The Native American and Indigenous Student Association hosted a discussion yesterday titled “Decolonizing Thanksgiving” over WebEx. The discussion featured Indigenous faculty members from the University of Connecticut who discussed their relationship with Thanksgiving.
“I hope they’ll learn about the misconceptions that our country has placed on Thanksgiving,” Efua Koomson, a sixth-semester actuarial sciences major and president of the Honors for Diversity club, said.
Some of the main speakers at the event included Dr. Kat Milligan-Myhre, an affiliate professor at the University of Alaska Anchorage’s Department of Biological Sciences, and Azucena Minaya, a clinical research assistant on aging at UConn Health Center. Both speakers spoke on their experiences celebrating Thanksgiving while also being of Indigenous descent.
“We have a lot of family gatherings and it’s something you hold dear every day, it’s not something you just do on a special holiday,” Milligan-Myhre said.
““We have a lot of family gatherings and it’s something you hold dear every day, it’s not something you just do on a special holiday.”Dr. Kat Milligan- Myhre, affiliate professor at the University of Alaska
The discussion covered the history behind Thanksgiving and what the holiday means from an Indigenous perspective. Sixth-semester political science and human rights major, NASIA president and Native American Cultural Programs student coordinator Sage Phillips read the introduction from Tommy Orange’s book “There There.”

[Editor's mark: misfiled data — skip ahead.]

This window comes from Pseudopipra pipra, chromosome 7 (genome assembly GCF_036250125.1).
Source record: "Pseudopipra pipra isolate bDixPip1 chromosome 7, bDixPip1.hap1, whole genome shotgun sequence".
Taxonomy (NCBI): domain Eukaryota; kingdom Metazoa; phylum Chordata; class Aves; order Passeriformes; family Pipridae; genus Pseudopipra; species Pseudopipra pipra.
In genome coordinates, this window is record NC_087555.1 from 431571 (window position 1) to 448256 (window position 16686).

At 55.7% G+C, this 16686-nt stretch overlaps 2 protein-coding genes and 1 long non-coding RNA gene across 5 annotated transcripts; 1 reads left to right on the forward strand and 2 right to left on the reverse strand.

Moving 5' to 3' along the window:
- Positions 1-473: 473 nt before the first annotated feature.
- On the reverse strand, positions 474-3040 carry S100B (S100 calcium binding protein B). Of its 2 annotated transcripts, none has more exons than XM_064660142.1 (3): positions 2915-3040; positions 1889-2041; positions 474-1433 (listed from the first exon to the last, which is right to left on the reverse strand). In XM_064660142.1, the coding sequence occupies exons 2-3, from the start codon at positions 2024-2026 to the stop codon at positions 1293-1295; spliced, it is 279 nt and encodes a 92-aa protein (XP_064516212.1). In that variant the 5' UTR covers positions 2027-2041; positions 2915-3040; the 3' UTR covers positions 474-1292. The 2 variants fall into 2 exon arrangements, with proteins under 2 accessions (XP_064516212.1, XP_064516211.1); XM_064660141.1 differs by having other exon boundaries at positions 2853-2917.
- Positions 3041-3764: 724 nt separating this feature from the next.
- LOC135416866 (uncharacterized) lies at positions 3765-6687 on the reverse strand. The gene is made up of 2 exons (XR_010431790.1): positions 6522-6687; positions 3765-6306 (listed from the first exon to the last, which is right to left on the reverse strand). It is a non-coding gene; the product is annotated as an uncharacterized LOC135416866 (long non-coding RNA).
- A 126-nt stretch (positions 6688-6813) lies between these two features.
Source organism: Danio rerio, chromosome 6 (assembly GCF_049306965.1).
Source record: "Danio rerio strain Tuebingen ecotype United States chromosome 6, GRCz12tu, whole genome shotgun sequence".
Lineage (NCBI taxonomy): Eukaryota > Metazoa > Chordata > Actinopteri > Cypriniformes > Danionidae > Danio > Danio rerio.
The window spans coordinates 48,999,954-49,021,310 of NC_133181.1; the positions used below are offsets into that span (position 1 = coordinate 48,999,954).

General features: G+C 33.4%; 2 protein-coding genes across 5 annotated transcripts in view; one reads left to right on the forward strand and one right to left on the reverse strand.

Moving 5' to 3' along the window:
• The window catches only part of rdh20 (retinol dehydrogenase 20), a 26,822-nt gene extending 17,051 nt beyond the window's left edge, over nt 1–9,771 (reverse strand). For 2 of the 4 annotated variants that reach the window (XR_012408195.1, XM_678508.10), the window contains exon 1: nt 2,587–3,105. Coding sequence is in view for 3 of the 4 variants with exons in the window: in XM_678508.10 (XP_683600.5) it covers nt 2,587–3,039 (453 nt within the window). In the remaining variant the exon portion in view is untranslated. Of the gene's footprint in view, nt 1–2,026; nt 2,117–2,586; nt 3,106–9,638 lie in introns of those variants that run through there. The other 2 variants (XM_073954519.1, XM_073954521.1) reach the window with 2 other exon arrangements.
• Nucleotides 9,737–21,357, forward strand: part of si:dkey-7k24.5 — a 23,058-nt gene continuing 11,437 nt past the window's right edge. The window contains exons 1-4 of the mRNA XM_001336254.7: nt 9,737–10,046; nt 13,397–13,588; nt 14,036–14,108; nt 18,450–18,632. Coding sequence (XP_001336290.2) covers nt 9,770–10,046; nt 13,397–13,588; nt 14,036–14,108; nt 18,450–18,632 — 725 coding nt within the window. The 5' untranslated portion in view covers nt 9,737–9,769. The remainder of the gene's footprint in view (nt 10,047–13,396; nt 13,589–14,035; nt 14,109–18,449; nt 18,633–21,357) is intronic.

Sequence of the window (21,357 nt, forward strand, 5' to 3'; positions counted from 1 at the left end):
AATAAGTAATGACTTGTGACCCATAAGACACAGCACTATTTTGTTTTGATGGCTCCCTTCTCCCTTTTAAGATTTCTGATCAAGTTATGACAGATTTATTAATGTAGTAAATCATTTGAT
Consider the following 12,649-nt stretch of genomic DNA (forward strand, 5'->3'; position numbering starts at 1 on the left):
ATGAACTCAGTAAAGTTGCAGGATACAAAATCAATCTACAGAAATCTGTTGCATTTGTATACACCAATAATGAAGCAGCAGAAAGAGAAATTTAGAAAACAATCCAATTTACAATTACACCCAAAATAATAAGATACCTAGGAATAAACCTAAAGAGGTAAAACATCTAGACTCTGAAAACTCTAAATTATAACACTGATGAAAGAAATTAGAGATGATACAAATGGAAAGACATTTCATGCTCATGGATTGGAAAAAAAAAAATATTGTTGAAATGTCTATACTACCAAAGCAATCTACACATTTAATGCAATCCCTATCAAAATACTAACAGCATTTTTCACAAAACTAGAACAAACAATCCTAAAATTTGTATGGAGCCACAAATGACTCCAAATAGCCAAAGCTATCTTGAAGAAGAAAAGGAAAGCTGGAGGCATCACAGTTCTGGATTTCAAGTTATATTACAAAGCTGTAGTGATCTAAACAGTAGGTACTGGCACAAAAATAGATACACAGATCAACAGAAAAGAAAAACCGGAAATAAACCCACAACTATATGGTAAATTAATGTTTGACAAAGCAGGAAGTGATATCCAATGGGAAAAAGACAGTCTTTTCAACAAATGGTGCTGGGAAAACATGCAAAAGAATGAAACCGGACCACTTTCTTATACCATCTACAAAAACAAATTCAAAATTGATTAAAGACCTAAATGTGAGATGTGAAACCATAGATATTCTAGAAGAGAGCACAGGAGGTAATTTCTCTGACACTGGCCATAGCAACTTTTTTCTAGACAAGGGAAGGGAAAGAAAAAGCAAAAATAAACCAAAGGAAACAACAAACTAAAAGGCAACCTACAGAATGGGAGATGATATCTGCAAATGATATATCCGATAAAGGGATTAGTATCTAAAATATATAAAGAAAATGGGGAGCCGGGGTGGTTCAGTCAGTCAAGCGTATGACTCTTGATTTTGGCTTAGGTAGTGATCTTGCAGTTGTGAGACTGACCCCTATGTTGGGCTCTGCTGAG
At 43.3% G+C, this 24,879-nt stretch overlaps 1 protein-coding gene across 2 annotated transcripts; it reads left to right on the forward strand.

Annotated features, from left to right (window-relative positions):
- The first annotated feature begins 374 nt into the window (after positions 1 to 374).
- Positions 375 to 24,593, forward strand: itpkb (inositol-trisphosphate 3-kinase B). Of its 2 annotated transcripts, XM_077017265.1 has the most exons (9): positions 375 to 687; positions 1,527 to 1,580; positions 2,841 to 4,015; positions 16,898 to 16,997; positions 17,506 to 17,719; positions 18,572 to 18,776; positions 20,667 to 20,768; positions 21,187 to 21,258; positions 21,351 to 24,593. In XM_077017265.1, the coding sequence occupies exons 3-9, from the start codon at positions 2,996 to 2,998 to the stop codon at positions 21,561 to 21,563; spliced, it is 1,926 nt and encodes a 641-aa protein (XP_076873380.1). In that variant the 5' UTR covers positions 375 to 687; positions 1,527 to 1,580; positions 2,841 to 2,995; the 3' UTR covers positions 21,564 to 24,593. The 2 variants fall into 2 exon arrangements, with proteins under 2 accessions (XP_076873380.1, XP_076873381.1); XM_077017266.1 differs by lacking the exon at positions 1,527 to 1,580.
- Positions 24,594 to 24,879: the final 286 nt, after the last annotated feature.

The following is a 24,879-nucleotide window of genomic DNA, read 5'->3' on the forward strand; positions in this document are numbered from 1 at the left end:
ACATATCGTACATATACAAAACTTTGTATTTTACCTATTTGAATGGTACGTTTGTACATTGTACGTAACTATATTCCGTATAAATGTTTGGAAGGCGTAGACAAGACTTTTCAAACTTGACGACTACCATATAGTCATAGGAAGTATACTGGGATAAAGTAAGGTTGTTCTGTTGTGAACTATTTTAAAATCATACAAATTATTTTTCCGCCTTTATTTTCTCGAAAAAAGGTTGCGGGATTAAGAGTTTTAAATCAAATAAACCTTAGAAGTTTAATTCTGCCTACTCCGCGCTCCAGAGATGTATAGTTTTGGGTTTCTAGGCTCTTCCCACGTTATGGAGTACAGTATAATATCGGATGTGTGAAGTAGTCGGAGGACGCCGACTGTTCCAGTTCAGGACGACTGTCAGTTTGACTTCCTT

“In 1621, colonists invited Massasoit, chief of the Wampanoags to a feast after a recent land deal. Massasoit came with 90 of his men,” Phillips read. “That meal is why we still eat a meal together in November.”
The passage also mentioned that a couple of years after Massasoit’s feast with the pilgrims, 200 Native individuals went to a meal meant to symbolize friendship with the pilgrims. The Natives who attended later died from an unknown poisoning.
“200 Native individuals went to a meal meant to symbolize friendship with the pilgrims. The Natives who attended later died from an unknown poisoning.”
Phillips helped plan the event with Koomson.
“We [Phillips and Koomson] were contacted by Honors for Diversity and we’ve been thinking all semester how we would put on an event that solely recognizes the truth behind Thanksgiving,” Phillips said.
Later in the discussion, Minaya spoke about her relationship with Thanksgiving.
“We [Minaya and her family] celebrate Thanksgiving in a different way, but not on this day [Thanksgiving] because my family came from Peru,” Minaya said.
As the event came to a close, Milligan-Myhre spoke about Native American children who were adopted by White families and were forced to assimilate to White culture and their relationship with Thanksgiving.
“Those kids grew up to be adults who didn’t have a connection to their culture,” Milligan-Myhre said.
Milligan-Myhre also went on to say she celebrates certain traditions with other Native American individuals.
“I think it is important that we hold on to them [traditions],” Milligan-Myhre said.